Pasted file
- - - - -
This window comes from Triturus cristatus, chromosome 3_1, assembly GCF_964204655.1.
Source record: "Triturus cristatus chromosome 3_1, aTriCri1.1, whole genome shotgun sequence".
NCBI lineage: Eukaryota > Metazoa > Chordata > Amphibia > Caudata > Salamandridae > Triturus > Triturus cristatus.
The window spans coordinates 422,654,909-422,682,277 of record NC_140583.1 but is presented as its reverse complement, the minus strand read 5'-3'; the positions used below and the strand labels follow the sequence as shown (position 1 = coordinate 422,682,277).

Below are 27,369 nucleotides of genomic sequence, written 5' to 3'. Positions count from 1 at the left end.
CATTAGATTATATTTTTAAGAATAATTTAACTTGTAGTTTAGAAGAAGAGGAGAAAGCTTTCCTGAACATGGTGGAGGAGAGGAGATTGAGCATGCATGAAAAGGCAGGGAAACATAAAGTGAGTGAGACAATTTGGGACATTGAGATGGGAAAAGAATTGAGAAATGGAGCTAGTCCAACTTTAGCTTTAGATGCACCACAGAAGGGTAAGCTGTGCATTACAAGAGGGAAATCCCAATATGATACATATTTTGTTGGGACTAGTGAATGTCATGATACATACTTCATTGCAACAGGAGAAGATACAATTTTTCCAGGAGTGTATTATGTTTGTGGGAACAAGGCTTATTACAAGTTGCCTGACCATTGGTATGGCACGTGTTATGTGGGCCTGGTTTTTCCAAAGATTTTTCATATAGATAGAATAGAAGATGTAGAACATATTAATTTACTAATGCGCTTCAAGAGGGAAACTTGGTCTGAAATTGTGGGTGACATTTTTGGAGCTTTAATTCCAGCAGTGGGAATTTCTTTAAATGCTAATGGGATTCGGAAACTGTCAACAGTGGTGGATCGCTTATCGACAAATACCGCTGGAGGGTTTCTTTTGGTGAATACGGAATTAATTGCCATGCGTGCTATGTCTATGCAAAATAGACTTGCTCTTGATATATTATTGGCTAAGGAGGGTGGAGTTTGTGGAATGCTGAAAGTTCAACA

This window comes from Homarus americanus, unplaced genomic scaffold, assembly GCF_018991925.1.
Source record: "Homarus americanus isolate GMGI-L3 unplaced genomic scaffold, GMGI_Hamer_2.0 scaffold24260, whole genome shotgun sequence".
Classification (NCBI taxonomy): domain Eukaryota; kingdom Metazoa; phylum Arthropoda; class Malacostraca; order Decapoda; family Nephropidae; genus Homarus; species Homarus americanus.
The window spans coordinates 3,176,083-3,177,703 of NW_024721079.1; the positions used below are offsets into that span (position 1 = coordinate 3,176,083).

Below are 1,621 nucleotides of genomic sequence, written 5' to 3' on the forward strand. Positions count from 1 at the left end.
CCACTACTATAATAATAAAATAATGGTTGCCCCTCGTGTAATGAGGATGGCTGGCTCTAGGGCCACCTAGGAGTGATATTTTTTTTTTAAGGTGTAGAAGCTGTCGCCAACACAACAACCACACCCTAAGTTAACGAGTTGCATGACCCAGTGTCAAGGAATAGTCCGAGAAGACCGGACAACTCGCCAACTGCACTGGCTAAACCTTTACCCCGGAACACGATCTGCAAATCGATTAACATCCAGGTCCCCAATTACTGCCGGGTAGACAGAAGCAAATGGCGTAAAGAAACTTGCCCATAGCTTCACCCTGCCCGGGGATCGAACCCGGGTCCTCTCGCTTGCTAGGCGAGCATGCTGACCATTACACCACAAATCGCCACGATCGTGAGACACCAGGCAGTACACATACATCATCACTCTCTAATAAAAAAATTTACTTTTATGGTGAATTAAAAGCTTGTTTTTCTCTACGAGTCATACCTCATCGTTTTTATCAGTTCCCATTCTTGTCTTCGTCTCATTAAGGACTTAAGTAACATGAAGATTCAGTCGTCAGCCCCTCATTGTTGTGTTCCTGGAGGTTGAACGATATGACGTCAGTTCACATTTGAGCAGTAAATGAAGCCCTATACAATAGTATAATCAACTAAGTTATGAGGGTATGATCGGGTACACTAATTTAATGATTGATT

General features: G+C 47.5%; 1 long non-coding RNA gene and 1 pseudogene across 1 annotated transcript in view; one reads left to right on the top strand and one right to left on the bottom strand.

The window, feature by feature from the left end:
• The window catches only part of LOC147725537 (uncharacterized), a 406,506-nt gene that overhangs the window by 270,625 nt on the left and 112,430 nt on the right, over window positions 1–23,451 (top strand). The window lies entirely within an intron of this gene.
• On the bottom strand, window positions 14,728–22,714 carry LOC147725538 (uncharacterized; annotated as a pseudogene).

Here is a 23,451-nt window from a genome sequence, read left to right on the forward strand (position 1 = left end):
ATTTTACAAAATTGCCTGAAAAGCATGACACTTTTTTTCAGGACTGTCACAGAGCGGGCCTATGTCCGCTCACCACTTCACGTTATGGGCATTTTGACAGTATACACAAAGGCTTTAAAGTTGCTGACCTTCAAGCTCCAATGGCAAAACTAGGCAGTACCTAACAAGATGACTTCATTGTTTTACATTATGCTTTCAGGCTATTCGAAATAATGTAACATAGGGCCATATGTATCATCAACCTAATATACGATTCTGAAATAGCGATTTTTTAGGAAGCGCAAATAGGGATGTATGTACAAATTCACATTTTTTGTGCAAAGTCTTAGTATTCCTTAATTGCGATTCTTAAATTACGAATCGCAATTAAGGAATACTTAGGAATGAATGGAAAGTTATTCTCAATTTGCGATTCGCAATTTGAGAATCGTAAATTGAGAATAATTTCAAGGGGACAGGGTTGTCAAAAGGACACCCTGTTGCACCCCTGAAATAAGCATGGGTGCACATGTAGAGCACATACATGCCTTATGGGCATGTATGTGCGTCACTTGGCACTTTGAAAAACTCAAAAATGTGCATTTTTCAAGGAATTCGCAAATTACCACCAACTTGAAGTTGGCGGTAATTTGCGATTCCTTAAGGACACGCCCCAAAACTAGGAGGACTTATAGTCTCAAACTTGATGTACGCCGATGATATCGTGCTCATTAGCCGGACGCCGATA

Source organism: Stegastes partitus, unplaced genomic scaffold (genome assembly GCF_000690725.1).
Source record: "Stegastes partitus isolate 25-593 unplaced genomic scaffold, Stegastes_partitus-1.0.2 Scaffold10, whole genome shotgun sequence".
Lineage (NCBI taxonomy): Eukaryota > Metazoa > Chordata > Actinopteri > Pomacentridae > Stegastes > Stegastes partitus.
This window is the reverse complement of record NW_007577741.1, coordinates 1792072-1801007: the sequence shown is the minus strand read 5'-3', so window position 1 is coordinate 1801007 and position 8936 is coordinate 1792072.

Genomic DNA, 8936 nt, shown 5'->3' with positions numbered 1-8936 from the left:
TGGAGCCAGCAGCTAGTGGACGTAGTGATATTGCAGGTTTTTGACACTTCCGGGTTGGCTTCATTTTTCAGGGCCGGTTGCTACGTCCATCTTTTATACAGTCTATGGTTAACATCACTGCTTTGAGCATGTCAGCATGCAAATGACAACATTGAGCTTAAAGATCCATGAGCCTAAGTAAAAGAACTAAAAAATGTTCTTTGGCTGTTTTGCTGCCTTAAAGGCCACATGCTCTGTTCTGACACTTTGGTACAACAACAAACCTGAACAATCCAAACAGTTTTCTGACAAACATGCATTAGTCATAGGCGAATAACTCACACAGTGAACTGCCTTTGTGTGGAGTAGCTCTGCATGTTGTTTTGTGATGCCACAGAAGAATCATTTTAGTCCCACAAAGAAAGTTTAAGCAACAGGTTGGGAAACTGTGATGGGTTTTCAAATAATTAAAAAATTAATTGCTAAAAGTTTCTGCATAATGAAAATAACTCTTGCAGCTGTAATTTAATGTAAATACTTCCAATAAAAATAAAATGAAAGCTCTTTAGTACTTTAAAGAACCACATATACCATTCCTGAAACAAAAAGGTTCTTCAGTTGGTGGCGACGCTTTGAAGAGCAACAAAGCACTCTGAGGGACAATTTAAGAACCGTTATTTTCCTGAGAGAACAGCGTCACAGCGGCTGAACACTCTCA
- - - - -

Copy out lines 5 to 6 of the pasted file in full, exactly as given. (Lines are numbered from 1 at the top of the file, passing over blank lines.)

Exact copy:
Below are 27,369 nucleotides of genomic sequence, written 5' to 3'. Positions count from 1 at the left end.
CATTAGATTATATTTTTAAGAATAATTTAACTTGTAGTTTAGAAGAAGAGGAGAAAGCTTTCCTGAACATGGTGGAGGAGAGGAGATTGAGCATGCATGAAAAGGCAGGGAAACATAAAGTGAGTGAGACAATTTGGGACATTGAGATGGGAAAAGAATTGAGAAATGGAGCTAGTCCAACTTTAGCTTTAGATGCACCACAGAAGGGTAAGCTGTGCATTACAAGAGGGAAATCCCAATATGATACATATTTTGTTGGGACTAGTGAATGTCATGATACATACTTCATTGCAACAGGAGAAGATACAATTTTTCCAGGAGTGTATTATGTTTGTGGGAACAAGGCTTATTACAAGTTGCCTGACCATTGGTATGGCACGTGTTATGTGGGCCTGGTTTTTCCAAAGATTTTTCATATAGATAGAATAGAAGATGTAGAACATATTAATTTACTAATGCGCTTCAAGAGGGAAACTTGGTCTGAAATTGTGGGTGACATTTTTGGAGCTTTAATTCCAGCAGTGGGAATTTCTTTAAATGCTAATGGGATTCGGAAACTGTCAACAGTGGTGGATCGCTTATCGACAAATACCGCTGGAGGGTTTCTTTTGGTGAATACGGAATTAATTGCCATGCGTGCTATGTCTATGCAAAATAGACTTGCTCTTGATATATTATTGGCTAAGGAGGGTGGAGTTTGTGGAATGCTGAAAGTTCAACA